Amber: I’m here in Nashville at 424 Church Street and my guest today is Warwick Stone who is a memorabilia curator and also known as the Rock Collector, just wait. So Warwick what do you mean by Rock Collector?
Warwick: It’s a cheap device to label myself.
Amber: That’s okay.
Warwick: It’s a rock’n roll collector but now I’m in Nashville so that should be the music collector.
Amber: So you’re going to expand your horizons; that’s good, that’s good. So what do you mean when you say you’re a memorabilia curator?
Warwick: For many years I supplied or dressed the interiors of Hard Rock Café and Hard Rock Hotel around the world; most people know.
Amber: Right and they have plenty of memorabilia.
Warwick: Obviously the world’s largest collection but also the first and original collection of rock memorabilia.
Amber: That’s right.
Warwick: I went to the first high end Sotheby’s rock’n roll auction in I think 1985. It was a small catalog of Beatles suits.
Amber: I was going to say what was the thing being auctioned?
Warwick: It was mostly Beatles stuff.
Amber: And did you get it all?
Warwick: Between me and some of the other people working with Hard Rock yes, we probably got most of it.
Amber: How in the world did you get into this business?
Warwick: I used to be a rock’n roll tailor. When I left home when I was still at school I used to make leather pants.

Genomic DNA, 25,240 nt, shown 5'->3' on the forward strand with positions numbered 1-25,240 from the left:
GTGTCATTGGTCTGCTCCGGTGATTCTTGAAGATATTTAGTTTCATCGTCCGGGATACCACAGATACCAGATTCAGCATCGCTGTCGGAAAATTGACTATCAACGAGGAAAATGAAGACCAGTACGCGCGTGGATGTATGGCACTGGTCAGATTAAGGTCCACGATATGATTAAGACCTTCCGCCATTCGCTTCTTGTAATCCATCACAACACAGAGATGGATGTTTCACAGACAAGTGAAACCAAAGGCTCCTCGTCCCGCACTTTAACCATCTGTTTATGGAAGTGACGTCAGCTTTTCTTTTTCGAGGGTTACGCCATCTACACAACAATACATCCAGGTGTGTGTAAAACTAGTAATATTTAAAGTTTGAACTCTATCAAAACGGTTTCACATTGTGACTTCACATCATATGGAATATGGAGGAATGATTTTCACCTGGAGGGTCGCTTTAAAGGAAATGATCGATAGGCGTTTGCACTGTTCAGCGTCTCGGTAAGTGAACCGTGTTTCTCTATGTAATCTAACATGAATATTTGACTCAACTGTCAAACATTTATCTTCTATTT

Amber: So I want to know more about tailoring.
Warwick: Well my mother was a seamstress and I couldn’t play a guitar, so this was it.
Amber: You kind of married the two worlds together with the fashion of the rock industry. And so how long did you – did you make custom clothes or how did that evolve?
Warwick: I did. I did that for about 15 years.
Amber: Okay so that was the first part of the direction.
Warwick: The journey was I moved to California in my early 20s because there was a few years later that the Sex Pistols coined the term no future and although I spent the 70s sunning in California I sort of realized later that I missed a whole lot of really horrible times in England. In the 70s it wasn’t a good time. It was much better in California making leather pants for rock stars.